Portland Winter Light Festival

Portland Winter Light Festival

With the Portland Winter Light Festival in its third year, Holst wanted to get in on the action. Teaming up with 2.Ink Studio - veterans of the event - the crew created a very memorable light installation.

The festival, that ran from February 1-3, was founded in 2015 with a vision to "counteract the city's tendency to hibernate during the winter." Now it brings together artists and designers from around the region to inspire and warm the hearts of winter-weary Portlanders.

This year's event was the biggest yet with four hubs throughout the city. The Holst / 2.Ink installation had a prominent location in the main hub, on the front plaza of the OMSI.

The Cloud, as the installation came to be called, was conceived from the festival's theme: "The Progress of Light." Playing off of the progression from clouds found in nature to the metaphorical computing cloud of today's tech world; this installation consisted of glowing spheres suspended within a framework, inviting interaction with its physical and ethereal elements.

Planning began in late September leaving the team of ten with four months for designing, testing, and building what turned out to be a popular stop at the festival. The intent was for the installation to be movable and enjoyed while inside or outside of it. The structure was built from wood but made flexible with the inclusion of many hinged and pivoting points. The actual cloud was made of up translucent beach balls wrapped in sleeves of delicate netting that were then twisted and manipulated into clusters and attached to the top of the structure. Each ball had its own remote operated LED light within, allowing the molecules of the cloud to be lit individually or synced into a wave of pulsating light.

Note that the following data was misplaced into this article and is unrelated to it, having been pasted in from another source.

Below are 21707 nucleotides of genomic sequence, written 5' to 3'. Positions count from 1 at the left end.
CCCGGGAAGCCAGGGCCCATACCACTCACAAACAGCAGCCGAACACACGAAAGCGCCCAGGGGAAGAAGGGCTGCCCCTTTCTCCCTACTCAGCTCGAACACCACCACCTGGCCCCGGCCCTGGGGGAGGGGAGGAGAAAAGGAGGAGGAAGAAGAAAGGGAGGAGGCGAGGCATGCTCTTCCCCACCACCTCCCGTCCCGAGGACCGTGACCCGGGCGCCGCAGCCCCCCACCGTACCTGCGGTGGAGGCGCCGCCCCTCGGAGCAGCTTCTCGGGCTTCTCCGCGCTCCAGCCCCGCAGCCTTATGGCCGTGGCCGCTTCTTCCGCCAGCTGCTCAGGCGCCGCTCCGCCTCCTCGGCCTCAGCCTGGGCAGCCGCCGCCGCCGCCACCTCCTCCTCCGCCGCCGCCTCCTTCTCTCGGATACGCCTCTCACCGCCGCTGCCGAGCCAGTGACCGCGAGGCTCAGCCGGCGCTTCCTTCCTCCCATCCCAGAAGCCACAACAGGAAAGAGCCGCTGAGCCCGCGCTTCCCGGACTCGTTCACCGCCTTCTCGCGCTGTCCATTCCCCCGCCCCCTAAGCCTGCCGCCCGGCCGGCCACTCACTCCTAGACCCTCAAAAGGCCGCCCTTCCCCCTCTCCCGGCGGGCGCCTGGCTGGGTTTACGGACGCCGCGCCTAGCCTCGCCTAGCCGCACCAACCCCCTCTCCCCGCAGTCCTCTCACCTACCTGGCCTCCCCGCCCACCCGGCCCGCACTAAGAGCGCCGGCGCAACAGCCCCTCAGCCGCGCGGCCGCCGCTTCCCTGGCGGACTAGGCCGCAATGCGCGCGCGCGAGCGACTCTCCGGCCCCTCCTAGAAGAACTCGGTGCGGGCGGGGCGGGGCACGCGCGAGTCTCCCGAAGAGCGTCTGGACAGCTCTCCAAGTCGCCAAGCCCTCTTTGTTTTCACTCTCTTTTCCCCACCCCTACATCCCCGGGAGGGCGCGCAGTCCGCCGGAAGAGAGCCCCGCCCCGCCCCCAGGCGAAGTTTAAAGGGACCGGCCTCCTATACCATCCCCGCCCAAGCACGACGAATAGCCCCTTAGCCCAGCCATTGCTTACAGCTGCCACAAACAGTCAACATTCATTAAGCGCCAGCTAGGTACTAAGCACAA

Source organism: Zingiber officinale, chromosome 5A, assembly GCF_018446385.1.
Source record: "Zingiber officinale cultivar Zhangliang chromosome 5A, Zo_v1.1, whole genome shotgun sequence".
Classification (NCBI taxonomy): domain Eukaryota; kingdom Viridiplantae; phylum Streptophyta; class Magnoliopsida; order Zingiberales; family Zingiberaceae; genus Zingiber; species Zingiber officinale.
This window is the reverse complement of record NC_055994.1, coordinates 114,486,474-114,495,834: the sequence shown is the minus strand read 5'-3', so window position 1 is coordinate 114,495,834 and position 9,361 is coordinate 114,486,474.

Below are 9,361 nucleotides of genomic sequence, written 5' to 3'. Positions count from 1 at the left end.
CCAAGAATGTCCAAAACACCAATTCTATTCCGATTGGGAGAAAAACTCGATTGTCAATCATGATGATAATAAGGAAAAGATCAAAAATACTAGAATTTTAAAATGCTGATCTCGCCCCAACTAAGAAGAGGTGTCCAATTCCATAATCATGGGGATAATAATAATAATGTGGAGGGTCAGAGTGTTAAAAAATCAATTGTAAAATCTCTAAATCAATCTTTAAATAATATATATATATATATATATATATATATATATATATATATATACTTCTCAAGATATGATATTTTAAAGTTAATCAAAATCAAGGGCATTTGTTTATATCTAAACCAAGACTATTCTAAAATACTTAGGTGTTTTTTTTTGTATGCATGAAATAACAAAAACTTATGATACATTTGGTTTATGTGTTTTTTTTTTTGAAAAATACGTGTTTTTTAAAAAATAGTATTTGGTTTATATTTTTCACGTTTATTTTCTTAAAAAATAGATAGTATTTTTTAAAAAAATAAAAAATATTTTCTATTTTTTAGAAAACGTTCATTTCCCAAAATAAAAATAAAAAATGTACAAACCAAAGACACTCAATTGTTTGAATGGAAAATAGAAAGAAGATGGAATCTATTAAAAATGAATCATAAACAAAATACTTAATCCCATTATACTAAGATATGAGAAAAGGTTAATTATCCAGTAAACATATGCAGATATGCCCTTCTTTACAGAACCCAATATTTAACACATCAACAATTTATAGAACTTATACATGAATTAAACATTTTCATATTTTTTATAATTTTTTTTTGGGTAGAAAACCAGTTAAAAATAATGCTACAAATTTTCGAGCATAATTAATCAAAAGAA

With the highest attendance the Portland Winter Light Festival has seen in its three years, The Cloud had a constant stream of people walking through, touching, and surrounding the installation. It was a very "grammable" backdrop, receiving hundreds of hits on social media - a lasting relic of the joy that it brought to the festival visitors.

At the conclusion of the festival The Cloud was dismantled, and its materials dispersed responsibly - PICA and Boys & Girls Club of Rockwood will reuse the beach balls, Shaking the Tree (community theater) will reuse the fabric in its productions, and Rebuilding Center took the structure.

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